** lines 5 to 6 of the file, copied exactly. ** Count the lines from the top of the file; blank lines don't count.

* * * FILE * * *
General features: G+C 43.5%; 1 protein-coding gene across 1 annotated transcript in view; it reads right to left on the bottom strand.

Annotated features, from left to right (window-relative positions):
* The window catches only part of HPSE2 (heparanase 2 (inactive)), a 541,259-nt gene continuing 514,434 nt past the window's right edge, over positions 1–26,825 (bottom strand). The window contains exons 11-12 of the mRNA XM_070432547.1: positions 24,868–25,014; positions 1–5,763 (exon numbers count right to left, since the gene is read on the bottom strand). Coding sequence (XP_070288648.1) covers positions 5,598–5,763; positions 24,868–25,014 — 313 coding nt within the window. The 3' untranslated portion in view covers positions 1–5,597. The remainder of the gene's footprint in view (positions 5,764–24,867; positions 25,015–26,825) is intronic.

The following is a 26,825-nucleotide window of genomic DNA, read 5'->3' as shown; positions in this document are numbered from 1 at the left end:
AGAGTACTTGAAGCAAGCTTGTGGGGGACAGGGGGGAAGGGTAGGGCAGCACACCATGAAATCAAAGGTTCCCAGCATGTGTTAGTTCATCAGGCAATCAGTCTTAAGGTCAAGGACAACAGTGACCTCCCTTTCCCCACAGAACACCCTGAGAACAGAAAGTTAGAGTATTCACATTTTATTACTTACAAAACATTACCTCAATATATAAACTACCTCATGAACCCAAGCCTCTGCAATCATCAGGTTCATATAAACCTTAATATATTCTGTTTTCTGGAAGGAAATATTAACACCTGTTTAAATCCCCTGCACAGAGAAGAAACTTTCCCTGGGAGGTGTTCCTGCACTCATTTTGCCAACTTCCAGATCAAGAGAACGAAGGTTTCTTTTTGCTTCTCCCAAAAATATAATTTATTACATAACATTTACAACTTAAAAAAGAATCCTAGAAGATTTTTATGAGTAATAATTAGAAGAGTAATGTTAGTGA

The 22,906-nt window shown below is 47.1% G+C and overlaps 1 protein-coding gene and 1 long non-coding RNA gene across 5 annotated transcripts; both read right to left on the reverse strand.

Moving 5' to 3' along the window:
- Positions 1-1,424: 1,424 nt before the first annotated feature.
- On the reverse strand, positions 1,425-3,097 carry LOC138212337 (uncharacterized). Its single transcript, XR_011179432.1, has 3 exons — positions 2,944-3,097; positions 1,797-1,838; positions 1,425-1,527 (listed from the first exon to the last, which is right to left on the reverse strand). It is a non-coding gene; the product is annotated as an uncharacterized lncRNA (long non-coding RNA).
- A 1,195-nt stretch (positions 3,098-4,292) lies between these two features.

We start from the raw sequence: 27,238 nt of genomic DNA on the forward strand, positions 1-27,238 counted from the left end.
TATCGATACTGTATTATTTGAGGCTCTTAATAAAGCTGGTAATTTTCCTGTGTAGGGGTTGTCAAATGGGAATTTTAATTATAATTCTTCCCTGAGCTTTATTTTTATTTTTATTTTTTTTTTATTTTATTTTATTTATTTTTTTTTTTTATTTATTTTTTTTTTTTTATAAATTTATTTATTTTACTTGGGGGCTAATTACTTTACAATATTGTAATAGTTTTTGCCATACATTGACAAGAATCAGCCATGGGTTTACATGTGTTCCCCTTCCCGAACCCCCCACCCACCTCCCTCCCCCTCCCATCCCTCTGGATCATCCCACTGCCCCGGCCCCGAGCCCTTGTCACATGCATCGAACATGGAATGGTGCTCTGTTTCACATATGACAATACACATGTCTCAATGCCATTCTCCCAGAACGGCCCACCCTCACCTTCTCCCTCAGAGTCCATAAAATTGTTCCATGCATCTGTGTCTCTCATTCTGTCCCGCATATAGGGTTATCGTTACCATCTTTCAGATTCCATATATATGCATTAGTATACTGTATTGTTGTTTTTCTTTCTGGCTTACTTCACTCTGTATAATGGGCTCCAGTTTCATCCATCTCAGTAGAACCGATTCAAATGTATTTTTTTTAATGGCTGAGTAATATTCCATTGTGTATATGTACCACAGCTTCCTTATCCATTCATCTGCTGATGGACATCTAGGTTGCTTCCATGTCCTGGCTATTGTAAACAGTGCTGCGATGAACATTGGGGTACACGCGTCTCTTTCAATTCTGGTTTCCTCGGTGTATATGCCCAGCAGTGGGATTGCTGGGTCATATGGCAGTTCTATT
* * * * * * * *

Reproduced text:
AGAGTACTTGAAGCAAGCTTGTGGGGGACAGGGGGGAAGGGTAGGGCAGCACACCATGAAATCAAAGGTTCCCAGCATGTGTTAGTTCATCAGGCAATCAGTCTTAAGGTCAAGGACAACAGTGACCTCCCTTTCCCCACAGAACACCCTGAGAACAGAAAGTTAGAGTATTCACATTTTATTACTTACAAAACATTACCTCAATATATAAACTACCTCATGAACCCAAGCCTCTGCAATCATCAGGTTCATATAAACCTTAATATATTCTGTTTTCTGGAAGGAAATATTAACACCTGTTTAAATCCCCTGCACAGAGAAGAAACTTTCCCTGGGAGGTGTTCCTGCACTCATTTTGCCAACTTCCAGATCAAGAGAACGAAGGTTTCTTTTTGCTTCTCCCAAAAATATAATTTATTACATAACATTTACAACTTAAAAAAGAATCCTAGAAGATTTTTATGAGTAATAATTAGAAGAGTAATGTTAGTGA

The 22,906-nt window shown below is 47.1% G+C and overlaps 1 protein-coding gene and 1 long non-coding RNA gene across 5 annotated transcripts; both read right to left on the reverse strand.